Wednesday, August 1, 2012

How To Opt Out of Interest-Based Ads on Yahoo!, and Transition Frustration Just Prior

Earlier today, I logged onto Yahoo! Mail as usual. Suddenly in the middle of my session, a dialog window popped up over my screen, informing me that I needed to accept Yahoo's new privacy policy and agree to interest-based ads to continue:
"Yahoo! Mail is now even faster, safer, and easier to use. Yahoo! now automatically identifies items such as words, links, people, and subjects from your email to learn what matters to you so that we can deliver exciting new product features and relevant ads.  Before you can access Yahoo! Mail, we need your consent to our new Terms of Service and the Yahoo! Mail Privacy Policy. Learn more about how we protect your privacy."
I tried to get out of it, clicking "Cancel" numerous times, but to no avail.  The only way to get back to reading my emails, or using my account in any way for that matter, was to succumb and press the "I Accept" button. I wasn't even able to get to the "Help" pages to email Yahoo! any questions I had about this new Terms of Service agreement.

Also beyond that, the link to the new privacy policy and "Learn More" link in the dialog just brought up error pages. I'm assuming this was a user overload glitch due to updating too many accounts at once?, but look at the user experience here. You have to agree to something you can't even see at the moment, and all to continue writing that important email reply that needed to be sent asap. How unfair a tactic Yahoo has pulled on this one.

This whole "locking me out of my account until I accepted" seems pretty forceful if you ask me. I had no choice in the matter, apparently. Or my only other choice, rather, was to switch to a new email provider?, but while leaving all my now-invisible emails and contacts at Yahoo!.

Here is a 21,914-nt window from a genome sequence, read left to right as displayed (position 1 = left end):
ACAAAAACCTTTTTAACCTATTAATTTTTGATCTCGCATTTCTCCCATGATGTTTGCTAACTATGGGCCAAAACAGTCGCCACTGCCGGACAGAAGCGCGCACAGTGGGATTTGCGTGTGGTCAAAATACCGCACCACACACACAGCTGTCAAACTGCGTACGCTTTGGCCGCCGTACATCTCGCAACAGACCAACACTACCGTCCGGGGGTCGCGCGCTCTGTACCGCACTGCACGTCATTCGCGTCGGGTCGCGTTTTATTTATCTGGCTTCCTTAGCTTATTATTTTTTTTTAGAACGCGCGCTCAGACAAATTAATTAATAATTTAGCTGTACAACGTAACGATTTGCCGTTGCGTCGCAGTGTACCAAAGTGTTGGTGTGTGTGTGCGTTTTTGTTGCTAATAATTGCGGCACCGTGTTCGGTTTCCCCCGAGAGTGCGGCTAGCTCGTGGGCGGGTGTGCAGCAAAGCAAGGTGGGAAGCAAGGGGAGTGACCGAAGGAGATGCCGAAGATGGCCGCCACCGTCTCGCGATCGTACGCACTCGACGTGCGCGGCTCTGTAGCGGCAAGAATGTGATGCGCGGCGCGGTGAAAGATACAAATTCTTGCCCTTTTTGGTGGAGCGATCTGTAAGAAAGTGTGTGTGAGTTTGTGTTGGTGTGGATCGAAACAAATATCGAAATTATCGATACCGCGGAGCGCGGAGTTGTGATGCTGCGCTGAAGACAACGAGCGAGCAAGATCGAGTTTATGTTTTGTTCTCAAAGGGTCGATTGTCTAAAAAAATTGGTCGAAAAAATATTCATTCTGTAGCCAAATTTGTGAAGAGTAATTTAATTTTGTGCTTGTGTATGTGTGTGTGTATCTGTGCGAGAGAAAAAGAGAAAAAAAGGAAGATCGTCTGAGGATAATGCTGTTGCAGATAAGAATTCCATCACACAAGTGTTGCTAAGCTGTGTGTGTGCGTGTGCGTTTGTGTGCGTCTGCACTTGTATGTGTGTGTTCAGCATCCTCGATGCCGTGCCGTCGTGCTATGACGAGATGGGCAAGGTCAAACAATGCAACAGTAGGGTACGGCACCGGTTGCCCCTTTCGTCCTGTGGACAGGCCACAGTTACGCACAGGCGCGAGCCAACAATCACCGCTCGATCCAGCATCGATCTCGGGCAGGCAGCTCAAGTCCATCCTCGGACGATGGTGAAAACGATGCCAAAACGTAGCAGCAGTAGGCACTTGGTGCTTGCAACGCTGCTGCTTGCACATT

I finally got so sick of the whole thing that I just went ahead and accepted the new policy, if not just to temporarily read my important emails for the day. But instead of taking my confirmation, it just threw up the same dialog box over and over again, continually asking me the same thing.  My account was completely blocked.

It finally did work, though, after I went back to it an hour later.

Yahoo should have allowed time or given a warning notice so as not to force us users to accept the new terms so fast. I also searched the web and found other users in similar situations who were also very frustrated with the entire matter.

I later found out that such a terms acceptance would not only allow Yahoo! to use the text of my emails to help choose ads to show me, but also my searches, visited pages, other ads clicked, demographics data, location information, saved interests information, and any other personal activity on Yahoo's site as well.
After I tended to my immediate emails, I had started browsing through the site looking for an option to shut off this new targeted ad feature. I looked under "Options" and its sub-menus, "Profile", "Account Info", for any settings or preferences I could find on the matter. I found nothing.

Finally, I randomly clicked on the "Help" pulldown menu and then "About our Ads":

Buried in the middle of the resulting page is a "Manage" button where you can opt-out of interest-based ads!

Clicking that button brings you to another screen where you can opt-out altogether (or on an individual basis based on certain categories).  After clicking "Opt Out" there, your screen should look like this:

Note I don't have a copy of the first "Opt Out" screen, as I don't feel like opting back in in order to get it.

So what you can do then is accept the terms, then right away follow through on the above to opt-out.

There is also a url which goes directly to the opt-out page as well:

The main reason I'm writing this article is because I hate it when things are hard to find in any UI. So I'm hopefully making it easier on anyone who couldn't figure it out.

UPDATE (Aug 1, 2012, 6 pm): Yahoo Mail team Twitter feed has acknowledged at least the lockouts (and possibly link glitches) with tweets from today and yesterday.

Note screen snapshots are property of Yahoo!, and included here only for informational, instructional, and educational purposes.

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